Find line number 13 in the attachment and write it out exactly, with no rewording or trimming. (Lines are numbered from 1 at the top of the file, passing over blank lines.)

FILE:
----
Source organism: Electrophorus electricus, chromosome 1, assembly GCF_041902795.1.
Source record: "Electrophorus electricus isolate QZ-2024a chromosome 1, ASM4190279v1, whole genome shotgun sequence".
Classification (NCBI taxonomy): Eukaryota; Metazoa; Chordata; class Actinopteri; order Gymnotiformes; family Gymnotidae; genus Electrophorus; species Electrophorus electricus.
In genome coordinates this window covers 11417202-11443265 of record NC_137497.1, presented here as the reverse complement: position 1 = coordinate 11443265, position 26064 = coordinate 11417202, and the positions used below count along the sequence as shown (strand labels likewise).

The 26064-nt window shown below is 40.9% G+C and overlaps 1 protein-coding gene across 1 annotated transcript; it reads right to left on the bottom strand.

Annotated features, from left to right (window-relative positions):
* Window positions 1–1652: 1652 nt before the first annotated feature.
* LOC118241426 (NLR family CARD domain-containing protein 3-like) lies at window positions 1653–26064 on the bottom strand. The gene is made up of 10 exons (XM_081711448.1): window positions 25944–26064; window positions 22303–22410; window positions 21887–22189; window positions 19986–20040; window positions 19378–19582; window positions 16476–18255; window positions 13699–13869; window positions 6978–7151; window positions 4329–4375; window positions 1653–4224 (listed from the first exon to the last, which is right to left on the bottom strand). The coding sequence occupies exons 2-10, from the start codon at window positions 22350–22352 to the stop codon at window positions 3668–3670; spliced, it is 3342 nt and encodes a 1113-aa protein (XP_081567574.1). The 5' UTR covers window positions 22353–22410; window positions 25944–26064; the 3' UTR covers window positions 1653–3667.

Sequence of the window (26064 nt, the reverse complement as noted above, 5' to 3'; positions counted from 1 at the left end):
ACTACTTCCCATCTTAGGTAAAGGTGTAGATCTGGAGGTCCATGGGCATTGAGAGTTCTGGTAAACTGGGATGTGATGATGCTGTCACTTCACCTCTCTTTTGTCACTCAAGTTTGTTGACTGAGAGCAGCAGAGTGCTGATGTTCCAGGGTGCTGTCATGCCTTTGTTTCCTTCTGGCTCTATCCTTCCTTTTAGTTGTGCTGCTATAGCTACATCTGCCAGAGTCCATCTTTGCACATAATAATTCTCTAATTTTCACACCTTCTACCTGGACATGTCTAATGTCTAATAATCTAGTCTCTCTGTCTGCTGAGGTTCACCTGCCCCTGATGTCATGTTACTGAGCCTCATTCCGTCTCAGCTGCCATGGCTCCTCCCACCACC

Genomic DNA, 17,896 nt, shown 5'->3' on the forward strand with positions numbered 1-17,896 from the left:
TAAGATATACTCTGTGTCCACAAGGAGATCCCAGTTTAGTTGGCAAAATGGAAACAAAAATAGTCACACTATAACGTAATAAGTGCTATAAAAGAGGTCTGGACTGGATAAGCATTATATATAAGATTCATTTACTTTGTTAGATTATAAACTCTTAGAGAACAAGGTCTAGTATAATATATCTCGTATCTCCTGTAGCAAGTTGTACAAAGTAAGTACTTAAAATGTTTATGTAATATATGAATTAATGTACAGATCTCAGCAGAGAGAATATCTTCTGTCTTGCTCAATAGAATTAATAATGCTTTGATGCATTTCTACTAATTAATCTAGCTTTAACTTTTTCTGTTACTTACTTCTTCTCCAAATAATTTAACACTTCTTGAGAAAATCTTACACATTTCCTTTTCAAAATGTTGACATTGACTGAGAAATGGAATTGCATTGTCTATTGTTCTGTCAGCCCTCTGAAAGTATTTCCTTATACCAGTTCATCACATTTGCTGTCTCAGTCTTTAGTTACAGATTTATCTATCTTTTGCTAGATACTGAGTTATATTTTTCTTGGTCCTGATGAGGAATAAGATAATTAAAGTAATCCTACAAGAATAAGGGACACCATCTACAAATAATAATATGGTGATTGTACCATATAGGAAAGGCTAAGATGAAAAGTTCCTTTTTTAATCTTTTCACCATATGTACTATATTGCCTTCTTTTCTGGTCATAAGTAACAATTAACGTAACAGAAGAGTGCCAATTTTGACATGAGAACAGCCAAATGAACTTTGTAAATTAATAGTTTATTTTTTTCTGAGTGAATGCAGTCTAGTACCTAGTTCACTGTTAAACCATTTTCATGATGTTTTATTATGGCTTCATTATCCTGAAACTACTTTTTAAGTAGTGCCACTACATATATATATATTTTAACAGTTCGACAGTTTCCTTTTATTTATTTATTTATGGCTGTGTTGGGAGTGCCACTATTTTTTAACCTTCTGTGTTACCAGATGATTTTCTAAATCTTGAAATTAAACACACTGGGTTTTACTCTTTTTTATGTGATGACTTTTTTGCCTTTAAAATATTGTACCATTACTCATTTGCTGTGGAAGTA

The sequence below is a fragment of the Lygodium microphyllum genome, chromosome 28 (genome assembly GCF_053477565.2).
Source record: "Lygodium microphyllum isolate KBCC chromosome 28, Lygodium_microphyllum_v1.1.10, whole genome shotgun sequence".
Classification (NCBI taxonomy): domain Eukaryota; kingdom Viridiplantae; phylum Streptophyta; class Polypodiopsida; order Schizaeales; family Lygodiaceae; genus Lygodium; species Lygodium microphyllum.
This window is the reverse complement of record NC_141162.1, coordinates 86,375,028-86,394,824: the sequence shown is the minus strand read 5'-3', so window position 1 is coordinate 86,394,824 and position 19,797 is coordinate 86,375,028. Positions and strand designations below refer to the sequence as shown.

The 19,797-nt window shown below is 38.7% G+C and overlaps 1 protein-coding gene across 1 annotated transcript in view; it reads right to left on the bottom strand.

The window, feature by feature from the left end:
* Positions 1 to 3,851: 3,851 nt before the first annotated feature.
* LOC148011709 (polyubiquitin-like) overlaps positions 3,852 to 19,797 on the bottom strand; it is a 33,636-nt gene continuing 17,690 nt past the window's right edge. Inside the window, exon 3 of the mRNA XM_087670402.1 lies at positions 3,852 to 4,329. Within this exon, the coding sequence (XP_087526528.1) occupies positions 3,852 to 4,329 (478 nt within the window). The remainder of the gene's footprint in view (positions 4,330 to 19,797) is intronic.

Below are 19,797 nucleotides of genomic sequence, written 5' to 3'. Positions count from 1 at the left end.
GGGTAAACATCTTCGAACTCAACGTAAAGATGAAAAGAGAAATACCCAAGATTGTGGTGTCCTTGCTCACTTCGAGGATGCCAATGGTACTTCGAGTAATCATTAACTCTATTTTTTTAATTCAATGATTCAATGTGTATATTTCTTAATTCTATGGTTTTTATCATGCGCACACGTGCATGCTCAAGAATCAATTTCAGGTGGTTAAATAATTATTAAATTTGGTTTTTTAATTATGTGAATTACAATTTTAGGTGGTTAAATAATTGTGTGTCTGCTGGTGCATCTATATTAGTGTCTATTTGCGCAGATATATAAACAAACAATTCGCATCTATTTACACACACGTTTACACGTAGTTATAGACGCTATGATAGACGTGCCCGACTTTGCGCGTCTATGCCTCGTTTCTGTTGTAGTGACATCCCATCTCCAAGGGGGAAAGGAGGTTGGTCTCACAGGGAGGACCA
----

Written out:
The sequence below is a fragment of the Lygodium microphyllum genome, chromosome 28 (genome assembly GCF_053477565.2).